An. A.dussumieri tang being cleaned by two cleaner wrasses (Can you spot the second one?). Photo by Klaus Stiefel
When fish are in need of cleaning, they head over to cleaning stations where cleaner wrasses pick off parasites from their bodies. During the cleaning process, sometimes these wrasses will also straddle the backs of their “clients” and rub them with their pectoral and pelvic fins. Why wrasses perform this action has remained a mystery.
Research published yesterday in Nature Communications by Marta Soares and others as shown for the first time that this fin “massaging”, at least in surgeonfishes, reduces the stress hormone cortisole.
In order to discount factors such as parasite removal and social interactions on the lowering of cortisole levels in the fish (in this case the striated surgeonfish, Ctenochaetus striatus), the researchers used a model cleaner wrasse Labroides dimidiatus (seen at right) for their experiments. In one scenario the model moved back and forth and massaged its client with a soft-bristled brush on its underside. In the other scenario, the model remained stationary.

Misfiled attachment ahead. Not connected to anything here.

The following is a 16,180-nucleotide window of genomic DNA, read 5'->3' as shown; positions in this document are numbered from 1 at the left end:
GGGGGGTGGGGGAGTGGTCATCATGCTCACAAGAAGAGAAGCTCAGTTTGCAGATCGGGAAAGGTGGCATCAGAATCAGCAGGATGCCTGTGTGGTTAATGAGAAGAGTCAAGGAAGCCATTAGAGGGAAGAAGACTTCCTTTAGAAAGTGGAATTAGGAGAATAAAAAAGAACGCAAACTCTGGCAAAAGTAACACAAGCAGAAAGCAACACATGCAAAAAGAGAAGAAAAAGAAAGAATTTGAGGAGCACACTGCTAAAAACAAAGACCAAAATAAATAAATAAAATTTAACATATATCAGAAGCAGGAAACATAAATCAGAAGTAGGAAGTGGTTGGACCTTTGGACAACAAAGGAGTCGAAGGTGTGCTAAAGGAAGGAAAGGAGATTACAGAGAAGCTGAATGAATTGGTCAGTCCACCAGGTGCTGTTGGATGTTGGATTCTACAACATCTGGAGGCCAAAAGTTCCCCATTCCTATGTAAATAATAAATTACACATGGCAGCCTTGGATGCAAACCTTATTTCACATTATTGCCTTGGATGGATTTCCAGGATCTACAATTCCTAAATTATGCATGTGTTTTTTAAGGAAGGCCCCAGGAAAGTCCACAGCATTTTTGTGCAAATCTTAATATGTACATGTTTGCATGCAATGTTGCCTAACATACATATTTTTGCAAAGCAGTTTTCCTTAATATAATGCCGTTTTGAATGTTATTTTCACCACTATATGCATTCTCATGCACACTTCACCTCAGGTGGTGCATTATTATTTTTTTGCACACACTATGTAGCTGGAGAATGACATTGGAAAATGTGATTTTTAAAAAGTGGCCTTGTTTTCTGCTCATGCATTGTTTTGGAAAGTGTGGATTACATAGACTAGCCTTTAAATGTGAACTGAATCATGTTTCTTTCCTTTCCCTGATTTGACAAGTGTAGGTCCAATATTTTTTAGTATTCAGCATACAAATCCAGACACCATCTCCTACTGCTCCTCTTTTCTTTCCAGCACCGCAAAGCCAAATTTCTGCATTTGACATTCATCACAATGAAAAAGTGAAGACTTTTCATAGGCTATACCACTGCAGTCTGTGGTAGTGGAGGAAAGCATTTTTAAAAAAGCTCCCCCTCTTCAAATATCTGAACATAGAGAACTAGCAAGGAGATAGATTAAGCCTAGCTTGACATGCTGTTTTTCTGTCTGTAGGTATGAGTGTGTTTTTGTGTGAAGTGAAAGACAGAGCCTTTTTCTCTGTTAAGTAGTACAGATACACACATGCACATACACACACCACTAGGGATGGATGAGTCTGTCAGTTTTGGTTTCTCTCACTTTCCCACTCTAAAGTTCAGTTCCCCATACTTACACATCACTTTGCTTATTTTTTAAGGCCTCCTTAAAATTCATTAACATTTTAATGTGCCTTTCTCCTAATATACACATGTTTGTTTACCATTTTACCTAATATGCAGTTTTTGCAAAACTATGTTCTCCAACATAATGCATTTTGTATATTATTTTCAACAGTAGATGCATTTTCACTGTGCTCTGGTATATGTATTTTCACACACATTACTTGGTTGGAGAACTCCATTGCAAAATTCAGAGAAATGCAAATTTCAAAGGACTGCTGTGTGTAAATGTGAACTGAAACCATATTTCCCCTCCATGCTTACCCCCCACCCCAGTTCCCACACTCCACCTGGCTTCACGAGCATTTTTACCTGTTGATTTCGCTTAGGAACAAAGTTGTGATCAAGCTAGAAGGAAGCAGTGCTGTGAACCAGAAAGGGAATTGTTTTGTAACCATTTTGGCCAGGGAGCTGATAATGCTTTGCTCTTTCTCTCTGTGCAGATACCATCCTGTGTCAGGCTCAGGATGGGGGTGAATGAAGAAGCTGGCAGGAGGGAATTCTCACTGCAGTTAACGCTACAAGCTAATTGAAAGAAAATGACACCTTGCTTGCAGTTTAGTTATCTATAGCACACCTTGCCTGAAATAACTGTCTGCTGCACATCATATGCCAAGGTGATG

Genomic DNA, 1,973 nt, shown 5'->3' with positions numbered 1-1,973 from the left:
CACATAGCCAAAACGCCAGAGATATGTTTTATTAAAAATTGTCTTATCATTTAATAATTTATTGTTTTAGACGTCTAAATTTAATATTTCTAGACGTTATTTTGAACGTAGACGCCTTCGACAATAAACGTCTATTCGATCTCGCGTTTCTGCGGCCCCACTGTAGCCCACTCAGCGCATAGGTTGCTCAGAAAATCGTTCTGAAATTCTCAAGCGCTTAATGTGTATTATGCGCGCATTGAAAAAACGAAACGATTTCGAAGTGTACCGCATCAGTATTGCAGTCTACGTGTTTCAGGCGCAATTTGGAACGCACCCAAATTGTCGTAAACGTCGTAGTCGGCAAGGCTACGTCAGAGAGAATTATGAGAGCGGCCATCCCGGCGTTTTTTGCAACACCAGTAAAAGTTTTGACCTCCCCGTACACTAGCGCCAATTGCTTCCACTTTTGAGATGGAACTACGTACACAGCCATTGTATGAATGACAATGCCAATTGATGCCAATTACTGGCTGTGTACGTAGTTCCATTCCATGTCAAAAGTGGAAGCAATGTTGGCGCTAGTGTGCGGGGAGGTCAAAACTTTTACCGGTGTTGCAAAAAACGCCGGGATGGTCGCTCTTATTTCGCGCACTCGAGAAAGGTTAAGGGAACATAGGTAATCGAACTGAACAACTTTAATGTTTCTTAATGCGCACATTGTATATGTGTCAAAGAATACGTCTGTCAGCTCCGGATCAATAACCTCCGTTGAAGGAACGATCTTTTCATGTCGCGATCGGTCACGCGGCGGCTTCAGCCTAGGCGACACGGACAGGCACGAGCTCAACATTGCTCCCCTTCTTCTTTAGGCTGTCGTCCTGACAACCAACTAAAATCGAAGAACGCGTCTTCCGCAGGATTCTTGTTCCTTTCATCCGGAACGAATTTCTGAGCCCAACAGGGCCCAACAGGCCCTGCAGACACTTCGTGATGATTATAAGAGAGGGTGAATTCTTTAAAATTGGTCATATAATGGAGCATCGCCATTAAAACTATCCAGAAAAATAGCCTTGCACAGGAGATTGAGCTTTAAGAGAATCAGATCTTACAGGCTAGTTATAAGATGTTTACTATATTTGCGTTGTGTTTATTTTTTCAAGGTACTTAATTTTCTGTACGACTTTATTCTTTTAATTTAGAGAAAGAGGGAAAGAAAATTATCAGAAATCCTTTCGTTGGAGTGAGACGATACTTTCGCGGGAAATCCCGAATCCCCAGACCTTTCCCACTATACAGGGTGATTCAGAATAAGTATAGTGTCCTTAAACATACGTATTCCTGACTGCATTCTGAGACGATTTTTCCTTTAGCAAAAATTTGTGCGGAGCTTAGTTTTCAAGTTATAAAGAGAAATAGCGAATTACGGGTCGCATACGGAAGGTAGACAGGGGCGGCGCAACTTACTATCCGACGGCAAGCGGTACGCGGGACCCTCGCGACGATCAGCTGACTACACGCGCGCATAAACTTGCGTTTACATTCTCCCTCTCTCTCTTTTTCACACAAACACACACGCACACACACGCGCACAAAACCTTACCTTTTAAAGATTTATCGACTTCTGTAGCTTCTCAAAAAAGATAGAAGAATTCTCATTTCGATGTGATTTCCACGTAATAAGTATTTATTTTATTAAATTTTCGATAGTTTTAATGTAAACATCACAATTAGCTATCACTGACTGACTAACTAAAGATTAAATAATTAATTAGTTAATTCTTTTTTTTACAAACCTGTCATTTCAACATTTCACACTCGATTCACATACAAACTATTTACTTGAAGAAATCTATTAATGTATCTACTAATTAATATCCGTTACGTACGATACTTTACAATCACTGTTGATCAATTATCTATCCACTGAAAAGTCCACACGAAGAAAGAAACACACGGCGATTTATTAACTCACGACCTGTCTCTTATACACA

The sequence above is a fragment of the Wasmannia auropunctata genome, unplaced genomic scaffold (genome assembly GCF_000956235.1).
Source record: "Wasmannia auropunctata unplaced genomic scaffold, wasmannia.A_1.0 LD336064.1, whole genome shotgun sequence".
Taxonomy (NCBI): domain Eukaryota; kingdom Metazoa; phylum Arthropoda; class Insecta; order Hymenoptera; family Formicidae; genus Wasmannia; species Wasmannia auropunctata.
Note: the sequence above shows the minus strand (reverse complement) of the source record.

Each fish was exposed to one of these two scenarios for two hours a day for ten days. Blood samples were then taken on the eleventh day and tested for cortisole levels.
The researchers found that under these conditions, the fish that were subjected to the moving model (the one that was able to give massages) had lower cortisole levels than the fish that were subjected to the stationary models.
A second part to this experiment was to stress the fish by placing them into a bucket and then again measuring their cortisole levels. Again, all fish that were subjected to the moving model had lower levels in their blood.
Soares concludes: “Our results show that physical contact alone, without a social aspect, is enough to produce fitness-enhancing benefits, a situation so far only demonstrated in humans.”